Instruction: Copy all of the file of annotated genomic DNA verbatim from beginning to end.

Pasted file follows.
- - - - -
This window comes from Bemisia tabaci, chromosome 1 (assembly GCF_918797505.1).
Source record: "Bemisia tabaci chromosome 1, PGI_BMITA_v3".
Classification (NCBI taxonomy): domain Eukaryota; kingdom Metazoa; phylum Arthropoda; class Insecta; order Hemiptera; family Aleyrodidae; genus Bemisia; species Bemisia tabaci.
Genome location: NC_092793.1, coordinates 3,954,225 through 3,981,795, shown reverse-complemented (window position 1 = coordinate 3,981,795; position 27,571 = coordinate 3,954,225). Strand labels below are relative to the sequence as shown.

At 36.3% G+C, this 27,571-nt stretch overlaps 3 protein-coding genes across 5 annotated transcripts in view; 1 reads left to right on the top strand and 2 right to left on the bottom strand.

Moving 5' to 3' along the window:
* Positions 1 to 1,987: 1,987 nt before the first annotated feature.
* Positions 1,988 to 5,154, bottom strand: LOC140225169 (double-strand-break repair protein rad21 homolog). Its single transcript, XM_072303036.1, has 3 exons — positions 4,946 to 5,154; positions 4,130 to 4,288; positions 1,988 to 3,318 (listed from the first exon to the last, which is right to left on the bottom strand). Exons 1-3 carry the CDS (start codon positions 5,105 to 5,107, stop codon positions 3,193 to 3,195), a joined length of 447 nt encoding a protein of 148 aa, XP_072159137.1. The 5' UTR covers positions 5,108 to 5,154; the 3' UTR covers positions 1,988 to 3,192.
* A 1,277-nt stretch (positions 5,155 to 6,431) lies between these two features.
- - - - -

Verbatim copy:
This window comes from Bemisia tabaci, chromosome 1 (assembly GCF_918797505.1).
Source record: "Bemisia tabaci chromosome 1, PGI_BMITA_v3".
Classification (NCBI taxonomy): domain Eukaryota; kingdom Metazoa; phylum Arthropoda; class Insecta; order Hemiptera; family Aleyrodidae; genus Bemisia; species Bemisia tabaci.
Genome location: NC_092793.1, coordinates 3,954,225 through 3,981,795, shown reverse-complemented (window position 1 = coordinate 3,981,795; position 27,571 = coordinate 3,954,225). Strand labels below are relative to the sequence as shown.

At 36.3% G+C, this 27,571-nt stretch overlaps 3 protein-coding genes across 5 annotated transcripts in view; 1 reads left to right on the top strand and 2 right to left on the bottom strand.

Moving 5' to 3' along the window:
* Positions 1 to 1,987: 1,987 nt before the first annotated feature.
* Positions 1,988 to 5,154, bottom strand: LOC140225169 (double-strand-break repair protein rad21 homolog). Its single transcript, XM_072303036.1, has 3 exons — positions 4,946 to 5,154; positions 4,130 to 4,288; positions 1,988 to 3,318 (listed from the first exon to the last, which is right to left on the bottom strand). Exons 1-3 carry the CDS (start codon positions 5,105 to 5,107, stop codon positions 3,193 to 3,195), a joined length of 447 nt encoding a protein of 148 aa, XP_072159137.1. The 5' UTR covers positions 5,108 to 5,154; the 3' UTR covers positions 1,988 to 3,192.
* A 1,277-nt stretch (positions 5,155 to 6,431) lies between these two features.